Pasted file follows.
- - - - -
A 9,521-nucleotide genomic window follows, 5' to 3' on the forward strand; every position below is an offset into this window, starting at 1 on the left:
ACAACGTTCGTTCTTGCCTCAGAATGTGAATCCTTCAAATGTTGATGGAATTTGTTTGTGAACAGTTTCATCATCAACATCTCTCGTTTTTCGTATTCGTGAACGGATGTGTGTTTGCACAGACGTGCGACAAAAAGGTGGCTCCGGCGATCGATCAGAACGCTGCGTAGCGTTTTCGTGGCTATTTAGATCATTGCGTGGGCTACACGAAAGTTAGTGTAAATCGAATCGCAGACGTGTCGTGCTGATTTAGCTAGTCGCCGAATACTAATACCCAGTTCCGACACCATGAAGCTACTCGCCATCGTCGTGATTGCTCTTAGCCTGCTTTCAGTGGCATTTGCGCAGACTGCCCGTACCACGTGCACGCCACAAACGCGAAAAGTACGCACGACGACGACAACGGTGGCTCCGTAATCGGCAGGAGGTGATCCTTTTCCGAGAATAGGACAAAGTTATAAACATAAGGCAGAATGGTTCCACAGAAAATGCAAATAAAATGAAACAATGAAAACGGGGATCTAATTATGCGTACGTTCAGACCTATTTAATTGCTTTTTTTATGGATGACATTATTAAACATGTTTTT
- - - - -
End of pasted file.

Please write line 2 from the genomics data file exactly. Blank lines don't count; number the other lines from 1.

ACAACGTTCGTTCTTGCCTCAGAATGTGAATCCTTCAAATGTTGATGGAATTTGTTTGTGAACAGTTTCATCATCAACATCTCTCGTTTTTCGTATTCGTGAACGGATGTGTGTTTGCACAGACGTGCGACAAAAAGGTGGCTCCGGCGATCGATCAGAACGCTGCGTAGCGTTTTCGTGGCTATTTAGATCATTGCGTGGGCTACACGAAAGTTAGTGTAAATCGAATCGCAGACGTGTCGTGCTGATTTAGCTAGTCGCCGAATACTAATACCCAGTTCCGACACCATGAAGCTACTCGCCATCGTCGTGATTGCTCTTAGCCTGCTTTCAGTGGCATTTGCGCAGACTGCCCGTACCACGTGCACGCCACAAACGCGAAAAGTACGCACGACGACGACAACGGTGGCTCCGTAATCGGCAGGAGGTGATCCTTTTCCGAGAATAGGACAAAGTTATAAACATAAGGCAGAATGGTTCCACAGAAAATGCAAATAAAATGAAACAATGAAAACGGGGATCTAATTATGCGTACGTTCAGACCTATTTAATTGCTTTTTTTATGGATGACATTATTAAACATGTTTTT